Sonos are well-known for their innovative audio products which integrate together to build highly controllable wireless hi-fi systems. Simplistically, you can start with one or two units and build-up over time until you can play music in any room in the house. The Sonos system can be controlled via smartphones and tablets with apps available for both iOS and Android devices.
SiriusXM is best know for their in-car satellite receiver head units but the latest Lynx unit combines satellite with Internet radio and an mp3 player. John finds out more with Sirius sales manager, Paul Truman.
The Lynx SiriusXM receiver combines the traditional head unit with features more usually found on a personal media player. Large touchscreen – check, mp3 playback – check, Internet radio – check, wifi and Bluetooth – check, rechargeable battery – check.
But one really clever feature most media players don’t have is the ability to go back in time. Not literally, but your favourite stations are constantly being recorded so that if you tune in and discover you missed the start of the programme, you can simply rewind the stream to the start of the show.
To cap it off, the unit is about the size of a paperback. Sweet.
Interview by John of F5 Live: Refreshing Technology.Support my CES 2018 Sponsor:
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Charles Bellfield and Vicky Deacon of the Pure team stopped by to discuss their new internet connected radio, called the Contour. It boasts, not only full internet radio, but also an iPod / iPhone dock. It features both WiFi and ethernet connectivity, access to almost 17,000 internet radio stations (plus podcasts and Pure Sounds, which is their own library of content), and two 18 watt stereo speakers. It will also feature what Pure is calling “Flow” which will allow listeners to tag songs using Shazam-like technology and the purchase the tracks. You can ID and buy songs with 2 clicks. The Pure Contour will be available globally in late February for an MSRP of $299.99.
Interview by Andy McCaskey from SDR News and Tom Newman from Fogview
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Obviously the name is a play on “radio”, but, they say they pronounce it “ar-dee-oh”. What I am talking about is the new service Rdio, which is in private beta right now.
My attempts to get into the beta program, so far, have failed, but I will tell you what I have been able to learn from “other sources”.
First, what is Rdio? In their words:
“Your music. Everywhere. Unlimited access to music from your computer and mobile phone, even when you’re offline.”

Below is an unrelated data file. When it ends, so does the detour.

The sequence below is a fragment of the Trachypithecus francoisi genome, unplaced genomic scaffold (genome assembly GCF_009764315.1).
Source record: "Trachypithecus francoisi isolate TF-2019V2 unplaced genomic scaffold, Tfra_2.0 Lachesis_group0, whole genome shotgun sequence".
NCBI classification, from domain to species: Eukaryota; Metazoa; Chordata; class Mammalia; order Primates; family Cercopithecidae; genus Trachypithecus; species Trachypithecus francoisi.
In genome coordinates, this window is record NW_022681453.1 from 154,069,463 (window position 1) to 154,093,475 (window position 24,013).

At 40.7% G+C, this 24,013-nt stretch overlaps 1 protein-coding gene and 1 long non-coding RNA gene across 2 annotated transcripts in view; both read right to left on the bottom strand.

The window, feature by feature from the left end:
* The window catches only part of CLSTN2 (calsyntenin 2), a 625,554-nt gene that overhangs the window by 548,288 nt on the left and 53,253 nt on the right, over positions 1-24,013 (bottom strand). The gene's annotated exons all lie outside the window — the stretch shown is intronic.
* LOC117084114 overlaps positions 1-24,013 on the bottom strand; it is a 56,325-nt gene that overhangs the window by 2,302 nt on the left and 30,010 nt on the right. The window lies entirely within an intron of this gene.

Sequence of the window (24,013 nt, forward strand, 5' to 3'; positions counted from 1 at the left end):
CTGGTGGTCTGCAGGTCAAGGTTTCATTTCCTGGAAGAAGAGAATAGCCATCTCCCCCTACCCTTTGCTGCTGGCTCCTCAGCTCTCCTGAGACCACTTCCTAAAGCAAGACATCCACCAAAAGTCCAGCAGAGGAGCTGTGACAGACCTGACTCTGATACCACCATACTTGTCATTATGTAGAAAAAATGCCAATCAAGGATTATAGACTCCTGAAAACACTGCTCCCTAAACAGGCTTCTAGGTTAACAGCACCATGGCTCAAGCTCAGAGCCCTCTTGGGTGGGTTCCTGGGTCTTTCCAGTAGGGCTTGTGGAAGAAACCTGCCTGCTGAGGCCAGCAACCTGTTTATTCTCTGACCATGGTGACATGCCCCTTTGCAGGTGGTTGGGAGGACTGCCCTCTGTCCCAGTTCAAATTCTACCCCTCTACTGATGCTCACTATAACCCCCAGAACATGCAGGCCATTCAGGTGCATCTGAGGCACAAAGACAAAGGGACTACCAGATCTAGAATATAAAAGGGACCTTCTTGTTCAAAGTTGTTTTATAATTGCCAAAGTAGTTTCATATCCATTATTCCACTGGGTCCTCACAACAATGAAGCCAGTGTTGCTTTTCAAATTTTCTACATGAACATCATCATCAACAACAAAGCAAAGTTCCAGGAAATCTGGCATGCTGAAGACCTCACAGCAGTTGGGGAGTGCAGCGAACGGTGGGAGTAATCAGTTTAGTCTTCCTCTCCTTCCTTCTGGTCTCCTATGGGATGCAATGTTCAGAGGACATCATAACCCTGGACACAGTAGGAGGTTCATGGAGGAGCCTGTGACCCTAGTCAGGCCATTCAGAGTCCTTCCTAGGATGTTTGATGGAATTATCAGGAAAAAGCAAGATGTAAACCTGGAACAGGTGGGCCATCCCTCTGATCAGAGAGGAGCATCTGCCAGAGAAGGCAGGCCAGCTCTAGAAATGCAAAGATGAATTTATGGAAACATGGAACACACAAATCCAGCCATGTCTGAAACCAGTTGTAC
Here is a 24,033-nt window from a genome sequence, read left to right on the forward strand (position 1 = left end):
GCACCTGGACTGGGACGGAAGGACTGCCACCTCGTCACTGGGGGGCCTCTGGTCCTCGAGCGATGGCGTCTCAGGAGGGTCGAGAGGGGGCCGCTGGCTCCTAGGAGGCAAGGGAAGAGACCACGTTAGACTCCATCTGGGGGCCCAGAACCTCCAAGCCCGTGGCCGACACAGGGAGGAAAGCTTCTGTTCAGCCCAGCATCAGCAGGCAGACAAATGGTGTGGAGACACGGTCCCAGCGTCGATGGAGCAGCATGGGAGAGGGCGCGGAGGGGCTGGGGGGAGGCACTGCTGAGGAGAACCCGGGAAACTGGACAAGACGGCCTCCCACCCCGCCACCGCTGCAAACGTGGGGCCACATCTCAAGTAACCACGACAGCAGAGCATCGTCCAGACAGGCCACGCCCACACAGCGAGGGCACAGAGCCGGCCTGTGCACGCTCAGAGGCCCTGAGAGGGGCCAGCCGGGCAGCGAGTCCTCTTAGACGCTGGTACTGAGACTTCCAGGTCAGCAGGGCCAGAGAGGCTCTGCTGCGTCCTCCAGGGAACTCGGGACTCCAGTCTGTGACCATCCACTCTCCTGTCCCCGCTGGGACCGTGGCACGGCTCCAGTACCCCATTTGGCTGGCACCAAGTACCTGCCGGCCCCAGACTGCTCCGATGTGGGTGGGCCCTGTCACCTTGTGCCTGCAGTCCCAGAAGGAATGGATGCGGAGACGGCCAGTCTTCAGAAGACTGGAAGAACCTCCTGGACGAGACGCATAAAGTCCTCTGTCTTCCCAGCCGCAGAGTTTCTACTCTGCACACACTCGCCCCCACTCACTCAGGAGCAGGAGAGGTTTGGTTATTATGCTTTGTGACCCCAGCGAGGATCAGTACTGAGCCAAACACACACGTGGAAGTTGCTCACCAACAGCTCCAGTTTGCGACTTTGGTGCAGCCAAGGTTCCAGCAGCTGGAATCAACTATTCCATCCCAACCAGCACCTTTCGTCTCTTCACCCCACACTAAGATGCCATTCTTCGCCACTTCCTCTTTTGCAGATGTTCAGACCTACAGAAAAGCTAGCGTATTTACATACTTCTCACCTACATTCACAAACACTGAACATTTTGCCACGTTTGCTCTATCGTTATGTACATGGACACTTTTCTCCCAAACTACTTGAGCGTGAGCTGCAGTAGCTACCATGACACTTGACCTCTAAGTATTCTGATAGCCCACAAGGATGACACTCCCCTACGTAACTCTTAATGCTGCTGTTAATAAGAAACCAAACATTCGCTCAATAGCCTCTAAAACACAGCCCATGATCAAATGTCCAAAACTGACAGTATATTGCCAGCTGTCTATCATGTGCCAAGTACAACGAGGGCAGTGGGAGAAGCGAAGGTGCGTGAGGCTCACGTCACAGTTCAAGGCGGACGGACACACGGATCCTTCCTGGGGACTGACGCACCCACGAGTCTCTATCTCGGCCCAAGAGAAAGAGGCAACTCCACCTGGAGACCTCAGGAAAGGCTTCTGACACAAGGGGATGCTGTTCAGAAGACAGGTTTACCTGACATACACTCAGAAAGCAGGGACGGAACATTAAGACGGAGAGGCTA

The first question is, what exactly does that mean? Well, it scans your current music library (either iTunes or Windows Media Player) and then builds your online database (from their source files). At that point your entire music library becomes available online from wherever you are, including your mobile phone, although, per their web site, it’s only iPhone and Blackberry at this point. But, it seems, Android was just added, although it’s not listed on on the Rdio site yet.
In addition, you can add any song or album on Rdio’s site to your playlist.
They have licenses in place with most major labels already, so there’s no problem getting the majority of most music collections. You may only miss a few indie bands.
The second question I had was about the “offline” part. And, how this works, is something I have not been able to confirm. But, I’ve heard reports that it actually does work.
The other big feature here, in addition to the music itself, is the social part. When you sign up you can follow other people. The site can even search your Twitter and Facebook lists and find people you follow there and add them to your Rdio friends list. You can then listen to your friends playlists as well as creating your own playlists to share.
Like I said, I haven’t used it yet, but it sounds good. It won’t replace Pandora, but it’s not out to do that. It’s a different kind of service. I am not sold on the social part. After all, I haven’t listened to any friends’ stations in Pandora since Facebook helpfully added them without my permission. But I am also not horrified by my musical tastes being shared, and in the long run, the service, as a whole, sounds like a glimpse into the future of where music is headed.
I am officially on a mini vacation but the show must go on. Lots of interesting tech tonight with a little bit of good to know information.
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